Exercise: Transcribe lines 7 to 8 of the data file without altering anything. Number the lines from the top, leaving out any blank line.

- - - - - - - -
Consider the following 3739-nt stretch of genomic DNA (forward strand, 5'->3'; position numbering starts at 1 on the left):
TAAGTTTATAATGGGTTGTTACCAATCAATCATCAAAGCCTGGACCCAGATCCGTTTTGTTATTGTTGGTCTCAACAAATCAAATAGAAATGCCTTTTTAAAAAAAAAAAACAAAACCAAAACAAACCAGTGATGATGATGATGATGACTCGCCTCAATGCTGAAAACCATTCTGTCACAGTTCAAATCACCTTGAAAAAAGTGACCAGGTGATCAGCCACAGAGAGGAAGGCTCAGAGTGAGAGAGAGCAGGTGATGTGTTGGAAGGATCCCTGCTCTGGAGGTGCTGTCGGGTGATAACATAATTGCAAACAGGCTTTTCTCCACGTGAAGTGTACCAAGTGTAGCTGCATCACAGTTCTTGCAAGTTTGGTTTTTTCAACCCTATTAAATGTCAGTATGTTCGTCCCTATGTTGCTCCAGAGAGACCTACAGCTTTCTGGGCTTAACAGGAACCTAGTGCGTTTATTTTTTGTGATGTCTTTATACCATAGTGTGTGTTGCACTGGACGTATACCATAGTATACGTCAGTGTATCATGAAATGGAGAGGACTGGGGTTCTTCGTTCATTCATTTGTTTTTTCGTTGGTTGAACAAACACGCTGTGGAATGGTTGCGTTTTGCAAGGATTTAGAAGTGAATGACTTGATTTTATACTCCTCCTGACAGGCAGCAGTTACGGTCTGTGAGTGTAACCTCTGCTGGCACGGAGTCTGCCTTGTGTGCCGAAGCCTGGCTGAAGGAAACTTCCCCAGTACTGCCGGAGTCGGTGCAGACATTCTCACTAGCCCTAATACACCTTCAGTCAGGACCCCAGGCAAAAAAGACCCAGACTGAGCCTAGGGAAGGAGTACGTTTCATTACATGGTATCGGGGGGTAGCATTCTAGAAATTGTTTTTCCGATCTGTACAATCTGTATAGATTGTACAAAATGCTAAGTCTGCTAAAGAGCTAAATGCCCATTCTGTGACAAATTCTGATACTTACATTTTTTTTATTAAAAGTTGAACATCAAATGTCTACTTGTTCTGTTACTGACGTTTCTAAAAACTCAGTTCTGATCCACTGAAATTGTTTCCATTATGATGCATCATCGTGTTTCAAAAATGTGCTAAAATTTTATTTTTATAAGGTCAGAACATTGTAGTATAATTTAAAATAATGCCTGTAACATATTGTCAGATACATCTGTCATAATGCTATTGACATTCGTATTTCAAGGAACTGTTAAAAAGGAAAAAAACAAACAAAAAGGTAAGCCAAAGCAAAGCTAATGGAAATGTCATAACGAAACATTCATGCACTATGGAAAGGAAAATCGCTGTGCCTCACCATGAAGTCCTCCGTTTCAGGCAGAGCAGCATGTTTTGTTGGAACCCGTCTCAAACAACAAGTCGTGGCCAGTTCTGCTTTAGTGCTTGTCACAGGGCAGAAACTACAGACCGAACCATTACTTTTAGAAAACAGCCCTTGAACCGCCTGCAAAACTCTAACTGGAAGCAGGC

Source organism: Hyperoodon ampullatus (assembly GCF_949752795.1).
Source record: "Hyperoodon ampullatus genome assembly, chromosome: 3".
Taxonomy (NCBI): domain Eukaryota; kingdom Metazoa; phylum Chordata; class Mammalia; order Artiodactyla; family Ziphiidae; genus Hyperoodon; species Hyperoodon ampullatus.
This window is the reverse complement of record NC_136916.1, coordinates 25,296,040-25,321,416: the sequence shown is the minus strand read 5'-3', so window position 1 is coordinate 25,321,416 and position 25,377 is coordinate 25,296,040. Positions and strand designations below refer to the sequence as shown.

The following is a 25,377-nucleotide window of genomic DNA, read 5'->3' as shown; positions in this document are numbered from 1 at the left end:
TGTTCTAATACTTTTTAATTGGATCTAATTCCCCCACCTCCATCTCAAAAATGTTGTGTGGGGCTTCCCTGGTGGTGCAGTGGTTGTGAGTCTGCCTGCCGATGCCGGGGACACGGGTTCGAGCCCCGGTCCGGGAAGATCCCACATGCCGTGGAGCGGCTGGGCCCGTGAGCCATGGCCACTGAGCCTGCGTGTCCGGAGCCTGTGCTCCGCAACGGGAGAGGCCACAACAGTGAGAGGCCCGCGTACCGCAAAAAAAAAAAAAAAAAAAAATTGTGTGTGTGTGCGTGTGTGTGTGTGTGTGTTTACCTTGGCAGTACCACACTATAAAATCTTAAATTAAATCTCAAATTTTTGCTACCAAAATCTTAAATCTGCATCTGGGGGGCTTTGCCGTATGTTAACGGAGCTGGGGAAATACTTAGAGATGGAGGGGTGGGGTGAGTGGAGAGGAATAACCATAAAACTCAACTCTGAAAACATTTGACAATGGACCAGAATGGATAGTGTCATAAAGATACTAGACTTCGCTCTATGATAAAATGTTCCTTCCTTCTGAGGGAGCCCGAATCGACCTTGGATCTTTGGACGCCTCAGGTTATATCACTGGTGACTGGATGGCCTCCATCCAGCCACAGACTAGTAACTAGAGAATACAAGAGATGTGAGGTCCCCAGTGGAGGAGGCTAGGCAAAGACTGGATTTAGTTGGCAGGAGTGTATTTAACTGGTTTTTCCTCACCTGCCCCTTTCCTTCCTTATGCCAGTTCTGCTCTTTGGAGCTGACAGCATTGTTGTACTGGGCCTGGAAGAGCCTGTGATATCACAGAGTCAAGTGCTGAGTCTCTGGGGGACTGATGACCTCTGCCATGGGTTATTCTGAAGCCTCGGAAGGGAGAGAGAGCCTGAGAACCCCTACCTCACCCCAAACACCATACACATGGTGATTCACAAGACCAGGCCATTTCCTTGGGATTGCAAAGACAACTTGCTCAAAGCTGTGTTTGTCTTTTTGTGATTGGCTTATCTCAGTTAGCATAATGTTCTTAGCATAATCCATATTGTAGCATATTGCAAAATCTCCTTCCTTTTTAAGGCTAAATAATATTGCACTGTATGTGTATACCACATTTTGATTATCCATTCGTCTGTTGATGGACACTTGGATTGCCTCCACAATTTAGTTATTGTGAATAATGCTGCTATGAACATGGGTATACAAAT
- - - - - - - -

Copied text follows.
The following is a 25,377-nucleotide window of genomic DNA, read 5'->3' as shown; positions in this document are numbered from 1 at the left end:
TGTTCTAATACTTTTTAATTGGATCTAATTCCCCCACCTCCATCTCAAAAATGTTGTGTGGGGCTTCCCTGGTGGTGCAGTGGTTGTGAGTCTGCCTGCCGATGCCGGGGACACGGGTTCGAGCCCCGGTCCGGGAAGATCCCACATGCCGTGGAGCGGCTGGGCCCGTGAGCCATGGCCACTGAGCCTGCGTGTCCGGAGCCTGTGCTCCGCAACGGGAGAGGCCACAACAGTGAGAGGCCCGCGTACCGCAAAAAAAAAAAAAAAAAAAAATTGTGTGTGTGTGCGTGTGTGTGTGTGTGTGTTTACCTTGGCAGTACCACACTATAAAATCTTAAATTAAATCTCAAATTTTTGCTACCAAAATCTTAAATCTGCATCTGGGGGGCTTTGCCGTATGTTAACGGAGCTGGGGAAATACTTAGAGATGGAGGGGTGGGGTGAGTGGAGAGGAATAACCATAAAACTCAACTCTGAAAACATTTGACAATGGACCAGAATGGATAGTGTCATAAAGATACTAGACTTCGCTCTATGATAAAATGTTCCTTCCTTCTGAGGGAGCCCGAATCGACCTTGGATCTTTGGACGCCTCAGGTTATATCACTGGTGACTGGATGGCCTCCATCCAGCCACAGACTAGTAACTAGAGAATACAAGAGATGTGAGGTCCCCAGTGGAGGAGGCTAGGCAAAGACTGGATTTAGTTGGCAGGAGTGTATTTAACTGGTTTTTCCTCACCTGCCCCTTTCCTTCCTTATGCCAGTTCTGCTCTTTGGAGCTGACAGCATTGTTGTACTGGGCCTGGAAGAGCCTGTGATATCACAGAGTCAAGTGCTGAGTCTCTGGGGGACTGATGACCTCTGCCATGGGTTATTCTGAAGCCTCGGAAGGGAGAGAGAGCCTGAGAACCCCTACCTCACCCCAAACACCATACACATGGTGATTCACAAGACCAGGCCATTTCCTTGGGATTGCAAAGACAACTTGCTCAAAGCTGTGTTTGTCTTTTTGTGATTGGCTTATCTCAGTTAGCATAATGTTCTTAGCATAATCCATATTGTAGCATATTGCAAAATCTCCTTCCTTTTTAAGGCTAAATAATATTGCACTGTATGTGTATACCACATTTTGATTATCCATTCGTCTGTTGATGGACACTTGGATTGCCTCCACAATTTAGTTATTGTGAATAATGCTGCTATGAACATGGGTATACAAAT